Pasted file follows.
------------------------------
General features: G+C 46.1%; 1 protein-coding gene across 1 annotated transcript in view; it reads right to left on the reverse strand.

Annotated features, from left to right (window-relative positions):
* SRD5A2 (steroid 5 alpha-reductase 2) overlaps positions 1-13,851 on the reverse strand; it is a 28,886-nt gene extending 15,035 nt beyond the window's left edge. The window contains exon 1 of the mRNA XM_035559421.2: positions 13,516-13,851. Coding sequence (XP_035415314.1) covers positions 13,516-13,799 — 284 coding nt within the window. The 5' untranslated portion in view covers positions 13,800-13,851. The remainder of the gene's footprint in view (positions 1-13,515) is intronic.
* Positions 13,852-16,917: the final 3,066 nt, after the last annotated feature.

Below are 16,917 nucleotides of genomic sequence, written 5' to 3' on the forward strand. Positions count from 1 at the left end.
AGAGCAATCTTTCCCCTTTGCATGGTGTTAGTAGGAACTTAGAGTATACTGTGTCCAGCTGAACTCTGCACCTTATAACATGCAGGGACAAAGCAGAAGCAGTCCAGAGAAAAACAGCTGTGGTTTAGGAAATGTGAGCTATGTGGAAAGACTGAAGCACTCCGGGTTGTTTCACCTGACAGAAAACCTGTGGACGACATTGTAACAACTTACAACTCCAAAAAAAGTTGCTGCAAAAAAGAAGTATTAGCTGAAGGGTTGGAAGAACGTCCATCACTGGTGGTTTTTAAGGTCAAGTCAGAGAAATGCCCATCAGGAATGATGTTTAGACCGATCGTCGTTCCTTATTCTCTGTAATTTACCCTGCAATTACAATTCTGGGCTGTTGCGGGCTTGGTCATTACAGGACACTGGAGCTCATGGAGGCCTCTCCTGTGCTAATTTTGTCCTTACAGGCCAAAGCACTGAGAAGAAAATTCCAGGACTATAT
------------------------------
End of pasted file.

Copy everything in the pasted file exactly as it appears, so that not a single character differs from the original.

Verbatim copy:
General features: G+C 46.1%; 1 protein-coding gene across 1 annotated transcript in view; it reads right to left on the reverse strand.

Annotated features, from left to right (window-relative positions):
* SRD5A2 (steroid 5 alpha-reductase 2) overlaps positions 1-13,851 on the reverse strand; it is a 28,886-nt gene extending 15,035 nt beyond the window's left edge. The window contains exon 1 of the mRNA XM_035559421.2: positions 13,516-13,851. Coding sequence (XP_035415314.1) covers positions 13,516-13,799 — 284 coding nt within the window. The 5' untranslated portion in view covers positions 13,800-13,851. The remainder of the gene's footprint in view (positions 1-13,515) is intronic.
* Positions 13,852-16,917: the final 3,066 nt, after the last annotated feature.

Below are 16,917 nucleotides of genomic sequence, written 5' to 3' on the forward strand. Positions count from 1 at the left end.
AGAGCAATCTTTCCCCTTTGCATGGTGTTAGTAGGAACTTAGAGTATACTGTGTCCAGCTGAACTCTGCACCTTATAACATGCAGGGACAAAGCAGAAGCAGTCCAGAGAAAAACAGCTGTGGTTTAGGAAATGTGAGCTATGTGGAAAGACTGAAGCACTCCGGGTTGTTTCACCTGACAGAAAACCTGTGGACGACATTGTAACAACTTACAACTCCAAAAAAAGTTGCTGCAAAAAAGAAGTATTAGCTGAAGGGTTGGAAGAACGTCCATCACTGGTGGTTTTTAAGGTCAAGTCAGAGAAATGCCCATCAGGAATGATGTTTAGACCGATCGTCGTTCCTTATTCTCTGTAATTTACCCTGCAATTACAATTCTGGGCTGTTGCGGGCTTGGTCATTACAGGACACTGGAGCTCATGGAGGCCTCTCCTGTGCTAATTTTGTCCTTACAGGCCAAAGCACTGAGAAGAAAATTCCAGGACTATAT